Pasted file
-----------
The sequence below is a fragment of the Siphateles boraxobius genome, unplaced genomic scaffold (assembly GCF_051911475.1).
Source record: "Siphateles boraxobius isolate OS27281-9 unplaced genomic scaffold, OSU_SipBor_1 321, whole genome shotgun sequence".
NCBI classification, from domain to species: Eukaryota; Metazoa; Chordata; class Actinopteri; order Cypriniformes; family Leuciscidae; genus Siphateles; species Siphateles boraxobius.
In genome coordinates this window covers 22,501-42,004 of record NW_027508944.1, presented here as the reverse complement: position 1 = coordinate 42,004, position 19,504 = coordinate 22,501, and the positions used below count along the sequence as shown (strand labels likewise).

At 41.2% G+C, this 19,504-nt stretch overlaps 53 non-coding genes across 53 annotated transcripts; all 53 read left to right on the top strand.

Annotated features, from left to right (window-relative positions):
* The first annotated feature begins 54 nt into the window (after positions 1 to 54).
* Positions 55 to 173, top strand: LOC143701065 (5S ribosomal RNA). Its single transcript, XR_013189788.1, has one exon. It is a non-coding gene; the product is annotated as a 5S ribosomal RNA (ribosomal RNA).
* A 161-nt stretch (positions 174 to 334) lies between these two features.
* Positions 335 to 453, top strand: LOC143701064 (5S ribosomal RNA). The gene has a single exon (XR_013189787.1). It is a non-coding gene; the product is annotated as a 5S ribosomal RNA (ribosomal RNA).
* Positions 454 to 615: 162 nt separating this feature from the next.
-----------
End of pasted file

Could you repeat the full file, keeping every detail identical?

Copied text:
The sequence below is a fragment of the Siphateles boraxobius genome, unplaced genomic scaffold (assembly GCF_051911475.1).
Source record: "Siphateles boraxobius isolate OS27281-9 unplaced genomic scaffold, OSU_SipBor_1 321, whole genome shotgun sequence".
NCBI classification, from domain to species: Eukaryota; Metazoa; Chordata; class Actinopteri; order Cypriniformes; family Leuciscidae; genus Siphateles; species Siphateles boraxobius.
In genome coordinates this window covers 22,501-42,004 of record NW_027508944.1, presented here as the reverse complement: position 1 = coordinate 42,004, position 19,504 = coordinate 22,501, and the positions used below count along the sequence as shown (strand labels likewise).

At 41.2% G+C, this 19,504-nt stretch overlaps 53 non-coding genes across 53 annotated transcripts; all 53 read left to right on the top strand.

Annotated features, from left to right (window-relative positions):
* The first annotated feature begins 54 nt into the window (after positions 1 to 54).
* Positions 55 to 173, top strand: LOC143701065 (5S ribosomal RNA). Its single transcript, XR_013189788.1, has one exon. It is a non-coding gene; the product is annotated as a 5S ribosomal RNA (ribosomal RNA).
* A 161-nt stretch (positions 174 to 334) lies between these two features.
* Positions 335 to 453, top strand: LOC143701064 (5S ribosomal RNA). The gene has a single exon (XR_013189787.1). It is a non-coding gene; the product is annotated as a 5S ribosomal RNA (ribosomal RNA).
* Positions 454 to 615: 162 nt separating this feature from the next.